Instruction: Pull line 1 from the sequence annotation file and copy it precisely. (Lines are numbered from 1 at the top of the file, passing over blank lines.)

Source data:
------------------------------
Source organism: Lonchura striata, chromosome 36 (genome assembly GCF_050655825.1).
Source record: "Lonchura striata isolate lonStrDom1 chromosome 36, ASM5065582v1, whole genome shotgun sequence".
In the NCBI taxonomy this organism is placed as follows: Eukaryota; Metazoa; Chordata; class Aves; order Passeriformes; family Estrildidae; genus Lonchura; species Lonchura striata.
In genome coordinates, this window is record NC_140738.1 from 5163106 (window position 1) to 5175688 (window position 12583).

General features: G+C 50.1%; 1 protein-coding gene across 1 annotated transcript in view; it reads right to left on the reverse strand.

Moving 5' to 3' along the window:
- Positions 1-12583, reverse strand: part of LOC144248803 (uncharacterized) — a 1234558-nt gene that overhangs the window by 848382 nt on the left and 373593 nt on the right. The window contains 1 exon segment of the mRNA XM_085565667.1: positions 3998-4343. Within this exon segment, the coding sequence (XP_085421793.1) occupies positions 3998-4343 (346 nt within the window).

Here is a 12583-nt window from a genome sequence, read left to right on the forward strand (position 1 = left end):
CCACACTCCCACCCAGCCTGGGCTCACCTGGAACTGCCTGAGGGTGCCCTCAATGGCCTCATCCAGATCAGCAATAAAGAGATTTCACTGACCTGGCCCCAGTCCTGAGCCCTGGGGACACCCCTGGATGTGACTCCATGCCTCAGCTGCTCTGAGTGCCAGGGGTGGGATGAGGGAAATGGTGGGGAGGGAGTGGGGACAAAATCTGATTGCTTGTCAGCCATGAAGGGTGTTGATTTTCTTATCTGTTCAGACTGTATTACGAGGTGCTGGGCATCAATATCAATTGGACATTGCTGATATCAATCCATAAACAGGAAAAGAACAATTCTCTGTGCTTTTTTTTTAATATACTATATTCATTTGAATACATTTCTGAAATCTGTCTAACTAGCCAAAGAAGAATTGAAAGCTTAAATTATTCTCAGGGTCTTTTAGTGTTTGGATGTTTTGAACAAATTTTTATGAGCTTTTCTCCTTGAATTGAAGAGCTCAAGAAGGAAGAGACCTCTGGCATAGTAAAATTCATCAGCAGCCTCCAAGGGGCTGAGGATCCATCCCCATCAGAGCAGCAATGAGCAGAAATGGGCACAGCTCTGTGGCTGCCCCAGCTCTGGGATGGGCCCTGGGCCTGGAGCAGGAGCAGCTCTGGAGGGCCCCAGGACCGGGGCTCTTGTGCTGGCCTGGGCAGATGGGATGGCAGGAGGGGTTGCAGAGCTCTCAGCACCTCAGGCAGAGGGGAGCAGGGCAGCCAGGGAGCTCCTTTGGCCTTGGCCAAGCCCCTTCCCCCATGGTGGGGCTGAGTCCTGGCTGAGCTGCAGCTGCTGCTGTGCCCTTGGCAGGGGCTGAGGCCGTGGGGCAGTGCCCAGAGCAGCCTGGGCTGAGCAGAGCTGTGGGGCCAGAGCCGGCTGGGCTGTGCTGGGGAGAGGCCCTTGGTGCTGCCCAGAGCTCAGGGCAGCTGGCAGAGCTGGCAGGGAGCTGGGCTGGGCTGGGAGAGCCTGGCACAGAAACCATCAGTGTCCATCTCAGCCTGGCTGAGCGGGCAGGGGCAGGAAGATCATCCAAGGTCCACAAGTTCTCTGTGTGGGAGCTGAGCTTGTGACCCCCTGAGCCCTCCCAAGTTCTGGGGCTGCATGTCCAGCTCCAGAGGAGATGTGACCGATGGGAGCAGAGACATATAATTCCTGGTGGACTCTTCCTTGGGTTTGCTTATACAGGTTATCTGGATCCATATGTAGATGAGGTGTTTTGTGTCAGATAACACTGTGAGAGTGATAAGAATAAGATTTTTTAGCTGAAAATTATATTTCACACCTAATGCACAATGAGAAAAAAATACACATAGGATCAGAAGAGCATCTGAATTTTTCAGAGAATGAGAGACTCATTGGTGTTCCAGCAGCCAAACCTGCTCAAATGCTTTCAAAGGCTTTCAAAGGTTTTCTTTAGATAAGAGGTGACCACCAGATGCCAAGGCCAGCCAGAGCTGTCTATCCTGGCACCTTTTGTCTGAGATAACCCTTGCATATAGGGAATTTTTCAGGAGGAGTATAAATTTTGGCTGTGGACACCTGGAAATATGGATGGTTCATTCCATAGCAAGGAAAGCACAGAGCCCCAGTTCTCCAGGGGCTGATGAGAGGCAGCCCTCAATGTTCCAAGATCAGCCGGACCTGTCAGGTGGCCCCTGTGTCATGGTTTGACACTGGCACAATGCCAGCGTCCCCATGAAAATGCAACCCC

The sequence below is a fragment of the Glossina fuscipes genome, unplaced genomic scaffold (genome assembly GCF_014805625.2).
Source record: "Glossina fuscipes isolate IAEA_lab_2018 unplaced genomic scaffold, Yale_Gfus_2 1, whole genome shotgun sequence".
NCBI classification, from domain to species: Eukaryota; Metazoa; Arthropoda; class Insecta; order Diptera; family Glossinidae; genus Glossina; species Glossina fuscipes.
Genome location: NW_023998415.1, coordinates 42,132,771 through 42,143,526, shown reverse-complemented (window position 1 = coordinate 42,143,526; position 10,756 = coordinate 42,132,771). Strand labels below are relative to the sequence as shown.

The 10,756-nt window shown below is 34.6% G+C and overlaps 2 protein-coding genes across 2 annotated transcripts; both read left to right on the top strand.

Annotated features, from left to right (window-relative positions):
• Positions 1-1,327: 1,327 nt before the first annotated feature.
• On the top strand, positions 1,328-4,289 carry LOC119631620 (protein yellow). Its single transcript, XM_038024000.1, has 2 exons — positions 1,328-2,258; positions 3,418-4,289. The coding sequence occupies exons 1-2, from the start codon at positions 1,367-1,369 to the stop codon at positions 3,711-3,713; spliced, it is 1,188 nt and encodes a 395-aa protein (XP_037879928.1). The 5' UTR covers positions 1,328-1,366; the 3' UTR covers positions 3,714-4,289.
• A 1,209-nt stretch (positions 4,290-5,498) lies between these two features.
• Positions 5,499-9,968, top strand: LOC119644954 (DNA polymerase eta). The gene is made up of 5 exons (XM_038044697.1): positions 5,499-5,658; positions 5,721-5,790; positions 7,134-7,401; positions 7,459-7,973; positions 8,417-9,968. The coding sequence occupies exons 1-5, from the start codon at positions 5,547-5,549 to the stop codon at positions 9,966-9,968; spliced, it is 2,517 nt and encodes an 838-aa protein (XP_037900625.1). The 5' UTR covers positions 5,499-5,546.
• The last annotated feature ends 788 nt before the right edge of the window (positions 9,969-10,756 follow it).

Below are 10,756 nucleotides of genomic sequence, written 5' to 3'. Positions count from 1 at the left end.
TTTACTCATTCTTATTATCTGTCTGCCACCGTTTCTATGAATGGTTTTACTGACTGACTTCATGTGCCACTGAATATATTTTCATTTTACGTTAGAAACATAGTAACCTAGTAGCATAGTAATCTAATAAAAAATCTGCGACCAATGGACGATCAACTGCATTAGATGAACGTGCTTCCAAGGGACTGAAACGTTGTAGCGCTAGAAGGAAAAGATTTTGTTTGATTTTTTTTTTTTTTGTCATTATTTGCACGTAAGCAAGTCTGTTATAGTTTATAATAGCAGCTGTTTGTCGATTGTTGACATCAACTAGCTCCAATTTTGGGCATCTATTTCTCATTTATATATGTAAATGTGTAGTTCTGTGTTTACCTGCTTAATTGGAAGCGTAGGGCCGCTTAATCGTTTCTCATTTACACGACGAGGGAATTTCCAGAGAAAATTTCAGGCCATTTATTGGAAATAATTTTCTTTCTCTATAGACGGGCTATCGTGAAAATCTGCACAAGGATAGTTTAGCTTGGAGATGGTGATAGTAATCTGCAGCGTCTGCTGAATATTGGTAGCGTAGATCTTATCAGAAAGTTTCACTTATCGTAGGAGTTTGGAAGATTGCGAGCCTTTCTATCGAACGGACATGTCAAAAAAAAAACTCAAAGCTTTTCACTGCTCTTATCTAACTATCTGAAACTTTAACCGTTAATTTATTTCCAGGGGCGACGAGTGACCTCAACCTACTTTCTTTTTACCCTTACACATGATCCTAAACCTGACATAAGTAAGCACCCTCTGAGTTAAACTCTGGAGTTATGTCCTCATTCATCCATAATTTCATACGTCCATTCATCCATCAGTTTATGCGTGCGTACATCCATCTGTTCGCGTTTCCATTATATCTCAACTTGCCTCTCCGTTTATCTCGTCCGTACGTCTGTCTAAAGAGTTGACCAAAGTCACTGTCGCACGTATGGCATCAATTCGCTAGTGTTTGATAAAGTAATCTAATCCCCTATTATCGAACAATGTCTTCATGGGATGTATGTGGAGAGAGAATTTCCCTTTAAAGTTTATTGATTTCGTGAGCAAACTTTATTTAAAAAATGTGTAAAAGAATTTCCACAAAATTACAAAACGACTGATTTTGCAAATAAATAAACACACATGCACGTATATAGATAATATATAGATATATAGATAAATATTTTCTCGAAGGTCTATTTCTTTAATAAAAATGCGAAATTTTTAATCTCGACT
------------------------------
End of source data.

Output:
Source organism: Lonchura striata, chromosome 36 (genome assembly GCF_050655825.1).